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Tourette's Syndrome and ADHD

Questions about 7 year olds tics.

My son who just turned 7 was diagnosed with ADHD, odd, ocd, borderline anxiety and depression and hyperactivity. Also since the end of the last school year he has developed tics. Ex. Licks his fingers and wipes either his forehead, cheeks, nose, ears back of his neck, forearms. At first they happened occasionally. But in the last two months they are so pronounced that it causes ppl to stare at him. He is taking 1mg of guanfacine for the ADHD and melatonin for insomnia. I am wondering itf the tics could be a sign of something more or just a result of all the other issues and will be less frequent once he is correctly medicated. Dr didn’t want to use a stimulant because of the tics, but I’m not seeing much improvement in the outbursts and anger on his current meds. Any information is appreciated.

Replies

Hi nathanbecky!

Stimulants are known to exacerbate tics (http://www.additudemag.com/adhd/article/9759.html), so it’s no surprise his physician didn’t want to prescribe that for his ADHD. I’m not a physician or therapist, but this particular movement sounds like it could be related to his OCD (http://www.additudemag.com/adhd/article/6113-3.html) and not a tic really at all. You could certainly seek a 2nd opinion.

Some of his diagnoses would be treated with medication other than stimulants, so if it is a tic, you might be able to treat other issues without making it worse. Ideally, you’d find a doctor who can help you treat the tics as well.

Penny
ADDconnect Moderator, Author & Mom to Tween Boy with ADHD and LDs

Posted by adhdmomma on Aug 11, 2014 at 2:40pm

I think that is a strong possibility. Sometimes very difficult to determine tics from ocd. At that age my tics also embarrassed my family. After hours of interviews and questionnaires it is still impossible for experts to tell me…..am now 67…...but there is now a blood test for Tourette’s. You might consider if you can afford it. May be helpful with treating your very special little one. I pray all the best for your family. Never give up. You love your child and that makes him more fortunate than half of the children in the world today.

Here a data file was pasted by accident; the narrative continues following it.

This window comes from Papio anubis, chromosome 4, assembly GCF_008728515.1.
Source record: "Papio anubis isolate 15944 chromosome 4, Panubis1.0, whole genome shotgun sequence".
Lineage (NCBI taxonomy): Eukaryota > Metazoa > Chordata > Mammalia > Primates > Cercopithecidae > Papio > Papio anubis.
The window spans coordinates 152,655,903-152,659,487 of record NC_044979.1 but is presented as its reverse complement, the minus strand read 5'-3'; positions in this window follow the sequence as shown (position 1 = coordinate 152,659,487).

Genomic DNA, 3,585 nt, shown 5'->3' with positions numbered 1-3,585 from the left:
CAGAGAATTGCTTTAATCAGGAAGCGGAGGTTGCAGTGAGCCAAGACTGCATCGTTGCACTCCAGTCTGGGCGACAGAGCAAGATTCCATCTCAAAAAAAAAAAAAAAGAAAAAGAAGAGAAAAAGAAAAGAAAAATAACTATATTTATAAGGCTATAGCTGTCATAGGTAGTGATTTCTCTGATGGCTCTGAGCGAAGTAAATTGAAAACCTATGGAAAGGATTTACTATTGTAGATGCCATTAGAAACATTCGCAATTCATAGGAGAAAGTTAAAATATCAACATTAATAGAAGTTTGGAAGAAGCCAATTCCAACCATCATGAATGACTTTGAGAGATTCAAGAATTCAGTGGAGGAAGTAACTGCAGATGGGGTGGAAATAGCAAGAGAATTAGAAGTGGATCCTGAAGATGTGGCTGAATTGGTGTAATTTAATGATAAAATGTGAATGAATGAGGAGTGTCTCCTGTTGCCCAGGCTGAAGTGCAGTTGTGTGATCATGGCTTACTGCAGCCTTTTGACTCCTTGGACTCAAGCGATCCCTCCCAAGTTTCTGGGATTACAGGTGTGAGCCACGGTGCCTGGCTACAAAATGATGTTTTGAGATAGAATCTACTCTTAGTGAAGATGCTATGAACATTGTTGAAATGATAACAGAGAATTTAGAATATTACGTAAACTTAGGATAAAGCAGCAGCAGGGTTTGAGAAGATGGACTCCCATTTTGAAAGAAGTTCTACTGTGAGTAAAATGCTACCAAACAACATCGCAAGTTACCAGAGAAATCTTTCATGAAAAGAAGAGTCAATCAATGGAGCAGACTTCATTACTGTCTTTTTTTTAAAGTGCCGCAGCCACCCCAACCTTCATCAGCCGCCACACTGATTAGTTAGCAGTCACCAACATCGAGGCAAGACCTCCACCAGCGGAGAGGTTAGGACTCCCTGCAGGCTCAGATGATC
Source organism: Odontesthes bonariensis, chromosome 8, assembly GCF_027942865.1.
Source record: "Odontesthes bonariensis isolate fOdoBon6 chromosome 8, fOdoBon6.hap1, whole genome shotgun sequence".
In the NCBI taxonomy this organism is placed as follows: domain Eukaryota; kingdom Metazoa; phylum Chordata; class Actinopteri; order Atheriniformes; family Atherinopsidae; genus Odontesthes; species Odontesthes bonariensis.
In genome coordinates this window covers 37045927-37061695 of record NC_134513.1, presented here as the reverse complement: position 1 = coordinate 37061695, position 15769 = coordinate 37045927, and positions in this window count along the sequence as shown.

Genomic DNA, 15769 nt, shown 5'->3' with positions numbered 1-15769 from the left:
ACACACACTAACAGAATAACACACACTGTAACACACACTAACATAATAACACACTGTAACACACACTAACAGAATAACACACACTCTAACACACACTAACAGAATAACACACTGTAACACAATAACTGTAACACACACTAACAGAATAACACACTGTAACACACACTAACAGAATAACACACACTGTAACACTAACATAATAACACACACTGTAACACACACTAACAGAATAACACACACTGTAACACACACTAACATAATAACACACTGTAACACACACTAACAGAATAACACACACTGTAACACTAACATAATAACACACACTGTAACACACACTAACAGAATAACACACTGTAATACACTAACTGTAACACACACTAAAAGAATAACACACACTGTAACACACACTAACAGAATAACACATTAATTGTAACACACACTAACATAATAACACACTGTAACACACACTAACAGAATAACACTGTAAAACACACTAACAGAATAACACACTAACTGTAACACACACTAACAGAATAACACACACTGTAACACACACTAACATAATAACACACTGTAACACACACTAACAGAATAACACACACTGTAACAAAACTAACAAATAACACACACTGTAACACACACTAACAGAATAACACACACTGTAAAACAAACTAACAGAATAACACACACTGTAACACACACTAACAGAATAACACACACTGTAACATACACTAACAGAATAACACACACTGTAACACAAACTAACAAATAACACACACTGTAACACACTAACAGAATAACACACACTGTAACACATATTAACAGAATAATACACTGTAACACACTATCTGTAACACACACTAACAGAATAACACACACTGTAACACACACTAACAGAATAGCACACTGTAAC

Posted by martha sue on Aug 11, 2014 at 11:22pm

This is exactly one of the main reason we’ve never medicated our 10 year old. At 7 his tics were really bad, to the point where the school was suggesting we get him assessed for Tourette’s (which he doesn’t have). He had vocal tics, oral tics, tactile tics, gross motor tics… you name it.

Anyway, we’ve skipped meds. The last thing I wanted to do was add side effects to the soup of frustrating behaviors that he was stymied with.

Now he’s outgrown the tics, which makes me even firmer in my resolve to NEVER, EVER MEDICATE. lol. After all these years of tic angst and he’s finally tic free, there is NO WAY that I’d risk bringing them back.

I can’t think of anything we did specifically, other than give him tic “outlets.” For example, I bought him pencil toppers (plastic tips) for his pencils at school to prevent him from chewing (destroying) his shirt collars and eating the wood and lead of his pencils (cringe). He’d fall out of his desk chair a lot, so his teachers have been really good about positioning his desk in a clear location so he wouldn’t bump another student. If he got restless and agitated at home I’d tell him to race up and down the hallway (or go outside) ...he loves to run smile 

Anyway, you get the idea. Roll with the tics, and give them a place to go. Mind you, if your son is medicated, stopping the meds may be all you have to do.

Posted by OopsForgotAgain on Aug 12, 2014 at 5:07pm

Btw - just wanted to concur with adhdmomma - we were told by a psychiatrist that meds would GIVE my son Tourette’s.

Posted by OopsForgotAgain on Aug 12, 2014 at 5:08pm

Yikes I want to reply here. First, there are no medications that will cause Tourette Syndrome. Tourette Syndrome and generalized tic disorders are two different things. Yes, stimulant medications can cause tics. My son has Tourette Syndrome and he has taken Intuniv XR which is a wonderful medication for children who already suffer from TS or generalized tics.  It is not a stimulant drug so does not exacerbate the tic problem.  It actually helped my son’s TS.

Becky the guanfacine you son is on is just the generic of Intuniv.  I’m hoping you will talk to his Dr and see if increasing his dosage will help.  Also, my son did better on the extended release which is something you might try.
OopsForgotAgain I hope that if your son’s ADHD becomes a big problem for him that you consider some of the non-stimulant meds.

I do agree with Penny that these movements you describe sound more like OCD than tics.

Posted by Cgreen on Oct 08, 2014 at 1:02pm

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